P. Sainath had documented the mockery of government schemes meant for the poor in his celebrated book Everybody loves a good drought in the pre-liberalisation period. But the country could not liberate itself from petty corruption at the grassroots during its tryst with economic liberalisation in the last quarter century. This has been captured in a story depicting how neo- natal benefits have been siphoned off. From the inside the author narrates how rich and powerful sections of the rural society continue to margi-nalise these powerless souls and even medical proof is not sufficient for the latter in a false case. The story ends with no fiction. “In the meanwhile, in the Santhal Parganas, so many Santhal girls will have been sold, so many Santhal boys implicated on false charges, so many FIRs filed in police stations, just for warring parties to get even with each other.” (p. 57)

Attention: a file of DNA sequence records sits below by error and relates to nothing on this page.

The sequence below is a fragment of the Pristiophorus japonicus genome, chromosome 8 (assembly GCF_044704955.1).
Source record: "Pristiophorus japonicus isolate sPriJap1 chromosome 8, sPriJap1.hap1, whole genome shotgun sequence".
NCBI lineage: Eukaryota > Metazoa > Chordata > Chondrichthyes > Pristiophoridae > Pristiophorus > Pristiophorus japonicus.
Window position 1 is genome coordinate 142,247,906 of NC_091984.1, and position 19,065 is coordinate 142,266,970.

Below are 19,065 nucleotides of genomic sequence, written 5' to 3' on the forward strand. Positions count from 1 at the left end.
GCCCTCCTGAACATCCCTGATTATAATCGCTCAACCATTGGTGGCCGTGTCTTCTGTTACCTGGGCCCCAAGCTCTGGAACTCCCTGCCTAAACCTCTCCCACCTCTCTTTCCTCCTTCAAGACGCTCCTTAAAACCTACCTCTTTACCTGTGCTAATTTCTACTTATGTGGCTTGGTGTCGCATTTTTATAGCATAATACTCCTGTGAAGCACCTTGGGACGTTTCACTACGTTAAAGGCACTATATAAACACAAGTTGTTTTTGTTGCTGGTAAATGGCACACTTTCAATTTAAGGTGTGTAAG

In a lenghty story it is a woman of the Gaund community from the milkman caste who used to run a desi-liquor shop, ultimately became the kept of a Babu in an adjoining city. But the interesting part is the chemistry between her and another woman of the Harijan community with whom she once shared a husband. Instability of the latter’s life even forced her to send her daughter to the former’s house which did not sustain. This marginalised woman seems to reflect the hollow morality of the broader society in a world where only money matters.